Important Motorcycle Laws for Florida Bikers
Posted on behalf of Gordon & Partners on Jul 25, 2017 in Motorcycle Accidents
Many people love the openness and the fresh air they enjoy when riding their motorcycle. However, motorcyclists are at an increased risk of being injured or killed if they are involved in an accident due to the lack of exterior protection offered by the vehicles.
Because of this, there are a number of rules and regulations that motorcyclists must adhere to under Florida law. Our West Palm Beach motorcycle attorneys are well-versed in these motorcycle laws and how they affect riders. If you have been injured in an accident, do not hesitate to contact our team to learn more about your legal rights.
Motorcycle License Requirements
In order to receive a motorcycle license in Florida, individuals must meet a number of requirements, including the following:
- Be at least 16 years old – Only individuals 16 or older can apply for a motorcycle license. If under 18, the driver must hold a learner’s license for at least 12 months.
- Hold a Class E license – The driver must have a valid driver’s license to obtain a motorcycle endorsement.
- Pass the vision, road sign and road rule examination – Motorcyclists must pass this test if they do not hold a current driver’s license.
- Complete a motorcycle safety course – The driver must complete an approved safety course and provide proof of completion. If the driver has an out-of-state license with a motorcycle endorsement, this can stand in its place.
- No moving traffic violations 12 months from the date of the learner’s license – Absolutely no violations can be on the driver’s record if he or she is under 18.
Florida’s motorcycle helmet law requires all motorcyclists and riders to wear a helmet that complies with Federal Motorcycle Vehicle Safety Standard 218. This is the minimum standard for helmets permitted by the Department of Transportation.
You should always choose a helmet that fits your head snugly and has no obvious defects, such as cracks, loose padding or frayed straps.
The only exemption to this helmet law is if the driver is 21 or older and is covered by insurance with a policy of at least $10,000 in medical benefits.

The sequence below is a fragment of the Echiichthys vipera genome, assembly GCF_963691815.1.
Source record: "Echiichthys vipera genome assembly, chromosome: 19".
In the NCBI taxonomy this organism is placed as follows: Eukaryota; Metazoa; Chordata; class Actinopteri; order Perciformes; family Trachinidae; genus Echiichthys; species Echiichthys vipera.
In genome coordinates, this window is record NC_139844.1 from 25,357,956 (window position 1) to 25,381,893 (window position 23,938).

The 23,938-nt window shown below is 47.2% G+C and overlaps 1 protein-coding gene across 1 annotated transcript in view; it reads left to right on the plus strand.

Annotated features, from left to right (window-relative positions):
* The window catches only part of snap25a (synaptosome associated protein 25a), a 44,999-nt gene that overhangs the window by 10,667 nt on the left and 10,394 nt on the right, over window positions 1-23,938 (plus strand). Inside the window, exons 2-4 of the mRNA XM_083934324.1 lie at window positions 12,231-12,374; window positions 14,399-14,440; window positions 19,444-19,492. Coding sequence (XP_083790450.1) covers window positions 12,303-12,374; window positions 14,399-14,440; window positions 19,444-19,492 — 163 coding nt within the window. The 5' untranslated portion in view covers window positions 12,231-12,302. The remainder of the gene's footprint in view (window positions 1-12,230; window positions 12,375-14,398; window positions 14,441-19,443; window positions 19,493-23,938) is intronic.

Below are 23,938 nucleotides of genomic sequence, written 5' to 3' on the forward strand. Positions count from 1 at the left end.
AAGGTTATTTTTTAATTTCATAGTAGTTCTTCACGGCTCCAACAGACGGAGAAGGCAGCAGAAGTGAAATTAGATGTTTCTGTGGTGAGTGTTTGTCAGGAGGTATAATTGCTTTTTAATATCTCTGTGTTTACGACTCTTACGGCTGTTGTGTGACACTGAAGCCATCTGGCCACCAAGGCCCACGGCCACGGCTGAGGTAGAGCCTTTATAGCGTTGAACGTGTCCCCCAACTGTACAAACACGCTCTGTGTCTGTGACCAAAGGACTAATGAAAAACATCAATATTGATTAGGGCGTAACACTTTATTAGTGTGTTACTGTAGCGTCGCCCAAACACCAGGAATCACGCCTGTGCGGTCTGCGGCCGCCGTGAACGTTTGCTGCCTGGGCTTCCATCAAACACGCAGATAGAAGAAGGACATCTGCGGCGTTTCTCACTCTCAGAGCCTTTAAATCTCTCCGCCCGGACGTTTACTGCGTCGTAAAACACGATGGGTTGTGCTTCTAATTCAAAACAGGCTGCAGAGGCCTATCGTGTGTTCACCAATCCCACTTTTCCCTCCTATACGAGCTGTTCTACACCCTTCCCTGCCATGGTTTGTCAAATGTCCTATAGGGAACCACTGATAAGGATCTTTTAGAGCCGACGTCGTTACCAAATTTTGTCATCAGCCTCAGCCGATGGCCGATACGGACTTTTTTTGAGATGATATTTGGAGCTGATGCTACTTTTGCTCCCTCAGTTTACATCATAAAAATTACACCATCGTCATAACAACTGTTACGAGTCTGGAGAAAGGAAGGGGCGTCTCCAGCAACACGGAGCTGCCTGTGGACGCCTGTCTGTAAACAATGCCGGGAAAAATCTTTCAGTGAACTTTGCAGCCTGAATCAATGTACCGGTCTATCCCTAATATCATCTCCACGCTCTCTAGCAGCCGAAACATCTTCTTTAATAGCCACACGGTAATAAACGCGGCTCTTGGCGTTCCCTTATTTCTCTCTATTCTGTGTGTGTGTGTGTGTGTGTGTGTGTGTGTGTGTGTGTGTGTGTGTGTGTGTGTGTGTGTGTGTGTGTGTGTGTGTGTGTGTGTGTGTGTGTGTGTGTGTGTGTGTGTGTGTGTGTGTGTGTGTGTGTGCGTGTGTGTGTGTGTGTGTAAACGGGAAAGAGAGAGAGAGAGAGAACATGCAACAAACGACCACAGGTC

Additional Safety Equipment Requirements
There are several additional regulations the state imposes regarding safety equipment for motorcycles. These laws help maximize the safety of motorcyclists, their passengers and others on the roadway.
Both motorcycle operators and riders are required to wear protective eyewear that has been approved by the Department of Highway Safety and Motor Vehicles. A windshield is not a substitute for a face shield or goggles.
Florida Statutes 316.405 states that motorcycle headlights should be turned on at all times. A failure to have a bike’s headlights on during daylight hours could be considered a moving violation and may be considered negligence on the part of the rider if it was the cause of an accident.
Motorcycles cannot have handlebars or handgrips that are higher than the top of the shoulders of the bike’s operator. A violation of this could be considered a nonmoving violation, according to Florida Statutes 316.2095.
The statute also requires that a motorcycle carrying a passenger have footrests for the passenger. A violation of this rule could also be considered a nonmoving violation.
Florida Statutes 316.2085 requires that the operator of the motorcycle ride only on the permanent and regular seat attached to the motorcycle. Similarly, passengers may only ride on motorcycles that are equipped to carry more than one person and on a permanent and regular seat that is attached to the bike.
When riding a motorcycle, both the operator and passenger must sit facing forward with one leg on each side of the bike. No one on the bike should ride in a way or carry anything that could interfere with the driver’s ability to control the motorcycle.
Lane splitting occurs when a motorcyclist drives between two or more lanes of slow moving or stopped traffic. Florida specifically outlaws this practice. This is different than lane sharing, which is allowed in Florida and occurs when two motorcycles use the same lane while traveling side-by-side.
If a motorcycle accident occurs while the motorcyclist is lane splitting, his or her compensation for the accident will be reduced by the degree of his or her own negligence.
If the accident is determined to be the motorcyclist’s fault, he or she will not be able to recover compensation, regardless of the extent of the injuries sustained.
However, if the other driver’s actions contributed to the accident because of his or her own careless actions like texting while driving or not paying attention, recovery may still be possible.
Contact Our Experienced Florida personal injury lawyer s
For nearly 40 years Gordon & Partners has represented accident victims throughout Florida. Our experienced West Palm Beach personal injury lawyers pursue the compensation our clients need after being injured by another driver’s carelessness.
Our work has resulted in several multi-million dollar verdicts and settlements for our clients. We work on a contingency fee basis so there are no upfront fees for our work. We get paid only if you successfully recover for your claim.
Call us at 1 (855) 722-2552 to schedule your free, no-obligation consultation to discuss your case.